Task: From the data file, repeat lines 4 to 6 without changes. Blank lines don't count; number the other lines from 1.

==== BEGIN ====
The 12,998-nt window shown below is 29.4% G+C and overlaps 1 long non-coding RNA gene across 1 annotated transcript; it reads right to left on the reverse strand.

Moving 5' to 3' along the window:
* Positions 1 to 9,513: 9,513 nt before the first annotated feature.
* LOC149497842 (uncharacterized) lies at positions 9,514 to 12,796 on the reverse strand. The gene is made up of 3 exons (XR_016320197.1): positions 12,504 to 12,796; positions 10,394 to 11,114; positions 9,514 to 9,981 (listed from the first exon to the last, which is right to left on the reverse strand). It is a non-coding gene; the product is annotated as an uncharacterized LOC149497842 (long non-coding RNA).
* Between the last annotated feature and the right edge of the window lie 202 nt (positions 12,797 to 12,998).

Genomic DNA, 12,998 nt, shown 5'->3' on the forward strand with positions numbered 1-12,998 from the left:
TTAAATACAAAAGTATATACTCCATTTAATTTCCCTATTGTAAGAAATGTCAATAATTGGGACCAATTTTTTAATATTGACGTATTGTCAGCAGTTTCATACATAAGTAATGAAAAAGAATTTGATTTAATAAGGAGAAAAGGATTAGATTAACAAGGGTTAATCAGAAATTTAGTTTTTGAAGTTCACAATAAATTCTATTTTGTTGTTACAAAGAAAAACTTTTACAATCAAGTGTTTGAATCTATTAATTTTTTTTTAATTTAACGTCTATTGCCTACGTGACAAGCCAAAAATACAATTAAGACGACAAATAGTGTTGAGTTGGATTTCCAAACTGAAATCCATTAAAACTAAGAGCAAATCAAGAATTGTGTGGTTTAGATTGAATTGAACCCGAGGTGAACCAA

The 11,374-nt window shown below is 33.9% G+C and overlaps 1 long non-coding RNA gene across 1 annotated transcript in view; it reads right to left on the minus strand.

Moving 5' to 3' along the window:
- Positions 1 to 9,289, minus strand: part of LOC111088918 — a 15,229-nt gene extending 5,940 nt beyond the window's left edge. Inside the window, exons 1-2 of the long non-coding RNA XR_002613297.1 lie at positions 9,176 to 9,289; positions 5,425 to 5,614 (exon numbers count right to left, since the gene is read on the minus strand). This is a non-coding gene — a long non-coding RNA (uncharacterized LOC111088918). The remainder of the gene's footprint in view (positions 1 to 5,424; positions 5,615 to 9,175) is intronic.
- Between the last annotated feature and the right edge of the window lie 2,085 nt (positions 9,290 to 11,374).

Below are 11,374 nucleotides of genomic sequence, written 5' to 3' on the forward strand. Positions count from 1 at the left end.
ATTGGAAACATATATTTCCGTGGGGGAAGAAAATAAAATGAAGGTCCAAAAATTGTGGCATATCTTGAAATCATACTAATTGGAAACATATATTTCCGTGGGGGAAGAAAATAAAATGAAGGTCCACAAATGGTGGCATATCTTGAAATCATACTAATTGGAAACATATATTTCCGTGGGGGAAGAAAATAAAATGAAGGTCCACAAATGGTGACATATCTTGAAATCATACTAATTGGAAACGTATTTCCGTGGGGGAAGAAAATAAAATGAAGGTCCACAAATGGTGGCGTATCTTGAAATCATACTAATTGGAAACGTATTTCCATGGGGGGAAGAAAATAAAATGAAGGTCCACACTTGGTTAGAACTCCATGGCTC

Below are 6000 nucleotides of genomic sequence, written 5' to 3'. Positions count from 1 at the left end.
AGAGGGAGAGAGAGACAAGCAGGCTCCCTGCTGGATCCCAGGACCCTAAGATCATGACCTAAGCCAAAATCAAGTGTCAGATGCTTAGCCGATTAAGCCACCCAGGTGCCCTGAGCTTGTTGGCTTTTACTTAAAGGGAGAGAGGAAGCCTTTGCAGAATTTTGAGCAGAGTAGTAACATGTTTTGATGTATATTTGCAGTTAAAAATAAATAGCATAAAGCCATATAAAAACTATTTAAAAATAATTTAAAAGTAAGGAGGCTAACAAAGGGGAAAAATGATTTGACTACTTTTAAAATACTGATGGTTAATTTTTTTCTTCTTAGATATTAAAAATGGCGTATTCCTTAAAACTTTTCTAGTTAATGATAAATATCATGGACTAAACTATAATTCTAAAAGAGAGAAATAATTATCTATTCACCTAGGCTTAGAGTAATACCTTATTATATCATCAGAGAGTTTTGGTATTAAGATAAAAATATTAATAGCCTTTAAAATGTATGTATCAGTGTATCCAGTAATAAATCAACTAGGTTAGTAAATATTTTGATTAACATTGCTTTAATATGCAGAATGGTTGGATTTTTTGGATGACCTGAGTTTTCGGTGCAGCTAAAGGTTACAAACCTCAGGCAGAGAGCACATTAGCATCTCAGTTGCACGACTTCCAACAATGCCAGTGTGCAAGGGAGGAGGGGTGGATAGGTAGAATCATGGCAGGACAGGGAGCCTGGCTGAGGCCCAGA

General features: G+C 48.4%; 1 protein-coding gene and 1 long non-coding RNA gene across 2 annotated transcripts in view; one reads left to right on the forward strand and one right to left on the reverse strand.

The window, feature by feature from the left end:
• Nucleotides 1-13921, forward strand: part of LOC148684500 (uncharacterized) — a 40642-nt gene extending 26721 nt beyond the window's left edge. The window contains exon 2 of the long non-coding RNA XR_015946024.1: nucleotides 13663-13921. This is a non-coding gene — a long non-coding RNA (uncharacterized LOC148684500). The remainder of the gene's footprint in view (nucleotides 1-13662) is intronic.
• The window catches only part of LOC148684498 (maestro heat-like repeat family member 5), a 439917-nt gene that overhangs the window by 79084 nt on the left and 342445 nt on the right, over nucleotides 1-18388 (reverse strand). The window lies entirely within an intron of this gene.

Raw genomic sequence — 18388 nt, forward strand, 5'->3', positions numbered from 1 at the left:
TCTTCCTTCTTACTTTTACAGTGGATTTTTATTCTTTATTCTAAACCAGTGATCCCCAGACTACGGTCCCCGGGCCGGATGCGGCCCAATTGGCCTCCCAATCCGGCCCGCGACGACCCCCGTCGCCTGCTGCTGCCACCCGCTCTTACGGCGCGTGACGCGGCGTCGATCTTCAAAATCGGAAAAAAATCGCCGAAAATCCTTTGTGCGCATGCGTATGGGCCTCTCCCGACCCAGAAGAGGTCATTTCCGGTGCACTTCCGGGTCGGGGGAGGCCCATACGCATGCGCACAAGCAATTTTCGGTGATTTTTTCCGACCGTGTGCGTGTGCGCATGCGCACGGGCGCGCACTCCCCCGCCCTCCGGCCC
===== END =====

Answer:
* LOC149497842 (uncharacterized) lies at positions 9,514 to 12,796 on the reverse strand. The gene is made up of 3 exons (XR_016320197.1): positions 12,504 to 12,796; positions 10,394 to 11,114; positions 9,514 to 9,981 (listed from the first exon to the last, which is right to left on the reverse strand). It is a non-coding gene; the product is annotated as an uncharacterized LOC149497842 (long non-coding RNA).
* Between the last annotated feature and the right edge of the window lie 202 nt (positions 12,797 to 12,998).

Genomic DNA, 12,998 nt, shown 5'->3' on the forward strand with positions numbered 1-12,998 from the left: